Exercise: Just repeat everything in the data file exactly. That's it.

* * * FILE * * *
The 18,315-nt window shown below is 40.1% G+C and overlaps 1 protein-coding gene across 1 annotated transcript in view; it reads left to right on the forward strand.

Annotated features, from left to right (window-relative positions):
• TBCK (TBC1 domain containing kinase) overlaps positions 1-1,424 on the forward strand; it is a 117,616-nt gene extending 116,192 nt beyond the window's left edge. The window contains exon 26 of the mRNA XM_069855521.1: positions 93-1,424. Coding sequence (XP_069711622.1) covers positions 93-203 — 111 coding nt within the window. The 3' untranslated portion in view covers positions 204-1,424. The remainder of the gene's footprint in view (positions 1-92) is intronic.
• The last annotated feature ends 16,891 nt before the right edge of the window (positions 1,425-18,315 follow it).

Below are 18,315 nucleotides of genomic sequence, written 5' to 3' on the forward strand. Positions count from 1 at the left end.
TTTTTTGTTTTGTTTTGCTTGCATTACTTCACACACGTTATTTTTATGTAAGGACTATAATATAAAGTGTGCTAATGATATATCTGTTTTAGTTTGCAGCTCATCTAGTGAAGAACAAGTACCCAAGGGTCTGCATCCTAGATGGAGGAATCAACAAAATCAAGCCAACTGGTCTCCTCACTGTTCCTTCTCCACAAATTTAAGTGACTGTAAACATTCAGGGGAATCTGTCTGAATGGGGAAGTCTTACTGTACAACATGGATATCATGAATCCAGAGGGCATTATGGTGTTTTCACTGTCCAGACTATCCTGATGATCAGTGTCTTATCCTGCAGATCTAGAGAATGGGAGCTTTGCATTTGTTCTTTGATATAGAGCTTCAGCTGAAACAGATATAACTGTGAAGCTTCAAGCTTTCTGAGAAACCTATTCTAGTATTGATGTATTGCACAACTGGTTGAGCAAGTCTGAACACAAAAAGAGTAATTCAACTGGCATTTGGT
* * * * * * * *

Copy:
The 18,315-nt window shown below is 40.1% G+C and overlaps 1 protein-coding gene across 1 annotated transcript in view; it reads left to right on the forward strand.

Annotated features, from left to right (window-relative positions):
• TBCK (TBC1 domain containing kinase) overlaps positions 1-1,424 on the forward strand; it is a 117,616-nt gene extending 116,192 nt beyond the window's left edge. The window contains exon 26 of the mRNA XM_069855521.1: positions 93-1,424. Coding sequence (XP_069711622.1) covers positions 93-203 — 111 coding nt within the window. The 3' untranslated portion in view covers positions 204-1,424. The remainder of the gene's footprint in view (positions 1-92) is intronic.
• The last annotated feature ends 16,891 nt before the right edge of the window (positions 1,425-18,315 follow it).

Below are 18,315 nucleotides of genomic sequence, written 5' to 3' on the forward strand. Positions count from 1 at the left end.
TTTTTTGTTTTGTTTTGCTTGCATTACTTCACACACGTTATTTTTATGTAAGGACTATAATATAAAGTGTGCTAATGATATATCTGTTTTAGTTTGCAGCTCATCTAGTGAAGAACAAGTACCCAAGGGTCTGCATCCTAGATGGAGGAATCAACAAAATCAAGCCAACTGGTCTCCTCACTGTTCCTTCTCCACAAATTTAAGTGACTGTAAACATTCAGGGGAATCTGTCTGAATGGGGAAGTCTTACTGTACAACATGGATATCATGAATCCAGAGGGCATTATGGTGTTTTCACTGTCCAGACTATCCTGATGATCAGTGTCTTATCCTGCAGATCTAGAGAATGGGAGCTTTGCATTTGTTCTTTGATATAGAGCTTCAGCTGAAACAGATATAACTGTGAAGCTTCAAGCTTTCTGAGAAACCTATTCTAGTATTGATGTATTGCACAACTGGTTGAGCAAGTCTGAACACAAAAAGAGTAATTCAACTGGCATTTGGT